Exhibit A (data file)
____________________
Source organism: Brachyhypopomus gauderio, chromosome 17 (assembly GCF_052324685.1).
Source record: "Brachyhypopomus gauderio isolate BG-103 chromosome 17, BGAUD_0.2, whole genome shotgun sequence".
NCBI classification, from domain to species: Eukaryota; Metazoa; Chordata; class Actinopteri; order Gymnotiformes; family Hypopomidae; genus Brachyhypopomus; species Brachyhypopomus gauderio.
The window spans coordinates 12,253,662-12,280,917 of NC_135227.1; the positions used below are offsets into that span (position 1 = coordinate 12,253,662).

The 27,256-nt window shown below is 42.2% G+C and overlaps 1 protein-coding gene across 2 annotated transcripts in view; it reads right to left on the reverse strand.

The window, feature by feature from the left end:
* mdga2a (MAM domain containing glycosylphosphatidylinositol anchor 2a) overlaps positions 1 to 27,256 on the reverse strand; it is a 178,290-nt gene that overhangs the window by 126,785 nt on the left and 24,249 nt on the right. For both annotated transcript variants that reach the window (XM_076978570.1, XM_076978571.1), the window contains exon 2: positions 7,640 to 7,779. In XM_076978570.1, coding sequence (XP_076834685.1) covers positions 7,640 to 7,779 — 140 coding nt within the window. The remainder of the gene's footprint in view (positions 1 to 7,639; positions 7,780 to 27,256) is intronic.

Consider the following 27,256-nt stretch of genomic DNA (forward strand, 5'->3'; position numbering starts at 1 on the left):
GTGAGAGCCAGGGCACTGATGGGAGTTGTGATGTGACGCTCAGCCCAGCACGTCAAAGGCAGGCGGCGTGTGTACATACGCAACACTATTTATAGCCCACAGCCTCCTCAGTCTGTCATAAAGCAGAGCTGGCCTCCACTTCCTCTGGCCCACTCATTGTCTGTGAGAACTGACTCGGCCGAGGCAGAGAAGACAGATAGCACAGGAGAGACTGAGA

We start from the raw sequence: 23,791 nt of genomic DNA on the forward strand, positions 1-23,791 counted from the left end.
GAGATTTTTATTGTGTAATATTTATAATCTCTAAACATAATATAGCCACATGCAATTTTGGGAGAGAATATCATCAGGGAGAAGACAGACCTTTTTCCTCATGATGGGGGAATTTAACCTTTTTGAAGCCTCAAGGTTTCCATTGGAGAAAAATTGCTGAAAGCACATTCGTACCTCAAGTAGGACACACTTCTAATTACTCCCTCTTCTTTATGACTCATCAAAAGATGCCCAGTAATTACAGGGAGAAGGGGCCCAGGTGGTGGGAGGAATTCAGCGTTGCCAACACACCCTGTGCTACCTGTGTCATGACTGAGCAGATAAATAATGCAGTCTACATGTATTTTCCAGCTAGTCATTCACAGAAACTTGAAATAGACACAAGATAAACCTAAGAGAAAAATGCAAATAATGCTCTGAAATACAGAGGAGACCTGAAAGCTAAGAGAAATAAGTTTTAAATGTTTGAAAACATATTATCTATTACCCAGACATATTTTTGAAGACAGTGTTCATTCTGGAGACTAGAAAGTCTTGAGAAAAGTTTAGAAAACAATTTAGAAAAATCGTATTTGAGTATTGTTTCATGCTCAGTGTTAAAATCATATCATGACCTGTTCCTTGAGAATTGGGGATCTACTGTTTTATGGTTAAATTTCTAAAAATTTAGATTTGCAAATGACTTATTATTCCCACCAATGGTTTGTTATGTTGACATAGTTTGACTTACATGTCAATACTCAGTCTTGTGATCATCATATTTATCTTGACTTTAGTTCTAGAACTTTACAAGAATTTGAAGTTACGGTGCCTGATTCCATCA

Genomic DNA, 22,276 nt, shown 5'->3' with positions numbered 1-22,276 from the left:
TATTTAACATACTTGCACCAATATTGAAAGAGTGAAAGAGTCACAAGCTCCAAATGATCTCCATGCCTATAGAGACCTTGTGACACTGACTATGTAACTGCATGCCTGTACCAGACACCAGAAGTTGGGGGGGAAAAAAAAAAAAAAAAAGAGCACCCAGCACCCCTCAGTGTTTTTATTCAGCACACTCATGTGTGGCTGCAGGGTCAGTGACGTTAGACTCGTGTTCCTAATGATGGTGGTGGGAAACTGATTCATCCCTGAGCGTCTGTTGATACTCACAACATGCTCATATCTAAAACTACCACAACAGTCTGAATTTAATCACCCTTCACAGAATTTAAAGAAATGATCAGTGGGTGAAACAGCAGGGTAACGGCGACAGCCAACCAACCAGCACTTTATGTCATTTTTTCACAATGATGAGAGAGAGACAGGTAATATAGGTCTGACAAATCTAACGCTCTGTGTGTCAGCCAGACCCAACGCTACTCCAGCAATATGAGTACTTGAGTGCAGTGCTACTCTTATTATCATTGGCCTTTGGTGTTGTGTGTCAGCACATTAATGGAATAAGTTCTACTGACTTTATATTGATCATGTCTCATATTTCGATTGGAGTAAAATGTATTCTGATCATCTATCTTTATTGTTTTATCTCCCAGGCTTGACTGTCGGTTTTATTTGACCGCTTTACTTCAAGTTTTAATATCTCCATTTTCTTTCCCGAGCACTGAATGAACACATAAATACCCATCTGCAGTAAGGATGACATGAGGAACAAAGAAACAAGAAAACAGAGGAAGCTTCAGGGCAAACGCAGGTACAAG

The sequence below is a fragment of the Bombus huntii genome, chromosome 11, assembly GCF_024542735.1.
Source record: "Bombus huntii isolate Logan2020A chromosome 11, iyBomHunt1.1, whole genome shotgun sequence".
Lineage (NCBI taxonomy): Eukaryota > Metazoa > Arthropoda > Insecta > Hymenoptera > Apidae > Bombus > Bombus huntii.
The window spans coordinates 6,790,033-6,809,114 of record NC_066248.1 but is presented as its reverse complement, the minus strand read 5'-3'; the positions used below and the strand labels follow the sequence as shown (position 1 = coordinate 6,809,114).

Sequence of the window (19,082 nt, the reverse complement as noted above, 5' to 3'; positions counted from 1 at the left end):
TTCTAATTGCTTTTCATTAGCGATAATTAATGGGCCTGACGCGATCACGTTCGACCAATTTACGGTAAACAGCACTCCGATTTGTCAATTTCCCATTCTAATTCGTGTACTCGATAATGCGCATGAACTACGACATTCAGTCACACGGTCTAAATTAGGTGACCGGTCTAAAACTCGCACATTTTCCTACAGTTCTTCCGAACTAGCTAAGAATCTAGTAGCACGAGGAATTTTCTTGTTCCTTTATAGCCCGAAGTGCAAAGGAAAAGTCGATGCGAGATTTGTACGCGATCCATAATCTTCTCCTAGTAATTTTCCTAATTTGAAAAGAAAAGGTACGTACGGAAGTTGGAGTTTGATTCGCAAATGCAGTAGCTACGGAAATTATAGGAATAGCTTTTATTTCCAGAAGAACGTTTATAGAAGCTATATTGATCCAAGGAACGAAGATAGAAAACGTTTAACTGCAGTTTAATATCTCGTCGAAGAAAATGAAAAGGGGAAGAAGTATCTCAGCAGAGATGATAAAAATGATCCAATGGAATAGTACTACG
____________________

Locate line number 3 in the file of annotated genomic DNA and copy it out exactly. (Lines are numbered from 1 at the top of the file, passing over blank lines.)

NCBI classification, from domain to species: Eukaryota; Metazoa; Chordata; class Actinopteri; order Gymnotiformes; family Hypopomidae; genus Brachyhypopomus; species Brachyhypopomus gauderio.